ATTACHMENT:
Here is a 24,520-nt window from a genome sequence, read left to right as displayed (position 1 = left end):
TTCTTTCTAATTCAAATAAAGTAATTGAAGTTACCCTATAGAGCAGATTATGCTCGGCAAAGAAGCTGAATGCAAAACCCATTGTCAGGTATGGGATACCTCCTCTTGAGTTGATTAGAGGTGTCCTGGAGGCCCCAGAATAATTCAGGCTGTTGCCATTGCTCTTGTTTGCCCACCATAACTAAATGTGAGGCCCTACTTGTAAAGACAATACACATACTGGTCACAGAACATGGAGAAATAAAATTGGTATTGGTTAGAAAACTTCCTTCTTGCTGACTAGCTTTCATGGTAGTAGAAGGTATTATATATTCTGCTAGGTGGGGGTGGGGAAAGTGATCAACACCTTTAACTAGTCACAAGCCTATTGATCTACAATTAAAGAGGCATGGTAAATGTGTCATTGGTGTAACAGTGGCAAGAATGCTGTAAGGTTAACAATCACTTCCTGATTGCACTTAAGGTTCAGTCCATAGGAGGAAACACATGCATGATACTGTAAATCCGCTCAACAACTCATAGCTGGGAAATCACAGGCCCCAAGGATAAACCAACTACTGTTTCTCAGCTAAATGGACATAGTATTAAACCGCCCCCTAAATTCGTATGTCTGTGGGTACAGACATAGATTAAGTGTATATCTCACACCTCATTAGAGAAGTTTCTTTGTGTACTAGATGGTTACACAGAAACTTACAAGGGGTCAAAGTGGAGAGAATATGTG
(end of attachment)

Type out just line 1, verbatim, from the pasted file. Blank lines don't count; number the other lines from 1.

Here is a 24,520-nt window from a genome sequence, read left to right as displayed (position 1 = left end):